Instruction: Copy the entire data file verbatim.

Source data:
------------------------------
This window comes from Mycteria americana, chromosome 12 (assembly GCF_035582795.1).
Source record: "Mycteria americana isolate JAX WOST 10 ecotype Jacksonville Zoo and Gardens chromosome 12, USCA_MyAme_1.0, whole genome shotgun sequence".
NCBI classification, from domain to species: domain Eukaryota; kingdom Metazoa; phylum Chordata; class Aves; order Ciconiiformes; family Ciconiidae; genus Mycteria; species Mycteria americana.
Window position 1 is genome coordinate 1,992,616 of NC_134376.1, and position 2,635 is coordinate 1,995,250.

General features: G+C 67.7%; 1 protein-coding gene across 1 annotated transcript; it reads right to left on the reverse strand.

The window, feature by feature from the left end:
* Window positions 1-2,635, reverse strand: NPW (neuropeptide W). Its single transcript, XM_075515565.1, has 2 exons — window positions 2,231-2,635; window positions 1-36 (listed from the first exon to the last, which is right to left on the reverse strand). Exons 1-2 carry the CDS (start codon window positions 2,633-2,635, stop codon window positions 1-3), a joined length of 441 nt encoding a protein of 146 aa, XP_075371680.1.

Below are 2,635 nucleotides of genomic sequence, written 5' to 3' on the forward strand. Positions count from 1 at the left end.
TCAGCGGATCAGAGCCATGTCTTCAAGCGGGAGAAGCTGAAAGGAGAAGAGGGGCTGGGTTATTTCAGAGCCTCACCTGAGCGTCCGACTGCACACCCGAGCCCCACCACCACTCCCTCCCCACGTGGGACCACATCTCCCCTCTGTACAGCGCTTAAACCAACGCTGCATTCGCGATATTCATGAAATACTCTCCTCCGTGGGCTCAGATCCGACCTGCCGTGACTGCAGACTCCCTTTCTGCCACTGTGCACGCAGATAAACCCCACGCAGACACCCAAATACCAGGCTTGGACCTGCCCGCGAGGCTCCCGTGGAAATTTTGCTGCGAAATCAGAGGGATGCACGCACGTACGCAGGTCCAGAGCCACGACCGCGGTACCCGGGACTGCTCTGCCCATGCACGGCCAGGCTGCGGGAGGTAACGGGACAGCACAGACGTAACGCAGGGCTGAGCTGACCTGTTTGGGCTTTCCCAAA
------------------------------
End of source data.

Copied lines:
This window comes from Mycteria americana, chromosome 12 (assembly GCF_035582795.1).
Source record: "Mycteria americana isolate JAX WOST 10 ecotype Jacksonville Zoo and Gardens chromosome 12, USCA_MyAme_1.0, whole genome shotgun sequence".
NCBI classification, from domain to species: domain Eukaryota; kingdom Metazoa; phylum Chordata; class Aves; order Ciconiiformes; family Ciconiidae; genus Mycteria; species Mycteria americana.
Window position 1 is genome coordinate 1,992,616 of NC_134376.1, and position 2,635 is coordinate 1,995,250.

General features: G+C 67.7%; 1 protein-coding gene across 1 annotated transcript; it reads right to left on the reverse strand.

The window, feature by feature from the left end:
* Window positions 1-2,635, reverse strand: NPW (neuropeptide W). Its single transcript, XM_075515565.1, has 2 exons — window positions 2,231-2,635; window positions 1-36 (listed from the first exon to the last, which is right to left on the reverse strand). Exons 1-2 carry the CDS (start codon window positions 2,633-2,635, stop codon window positions 1-3), a joined length of 441 nt encoding a protein of 146 aa, XP_075371680.1.

Below are 2,635 nucleotides of genomic sequence, written 5' to 3' on the forward strand. Positions count from 1 at the left end.
TCAGCGGATCAGAGCCATGTCTTCAAGCGGGAGAAGCTGAAAGGAGAAGAGGGGCTGGGTTATTTCAGAGCCTCACCTGAGCGTCCGACTGCACACCCGAGCCCCACCACCACTCCCTCCCCACGTGGGACCACATCTCCCCTCTGTACAGCGCTTAAACCAACGCTGCATTCGCGATATTCATGAAATACTCTCCTCCGTGGGCTCAGATCCGACCTGCCGTGACTGCAGACTCCCTTTCTGCCACTGTGCACGCAGATAAACCCCACGCAGACACCCAAATACCAGGCTTGGACCTGCCCGCGAGGCTCCCGTGGAAATTTTGCTGCGAAATCAGAGGGATGCACGCACGTACGCAGGTCCAGAGCCACGACCGCGGTACCCGGGACTGCTCTGCCCATGCACGGCCAGGCTGCGGGAGGTAACGGGACAGCACAGACGTAACGCAGGGCTGAGCTGACCTGTTTGGGCTTTCCCAAA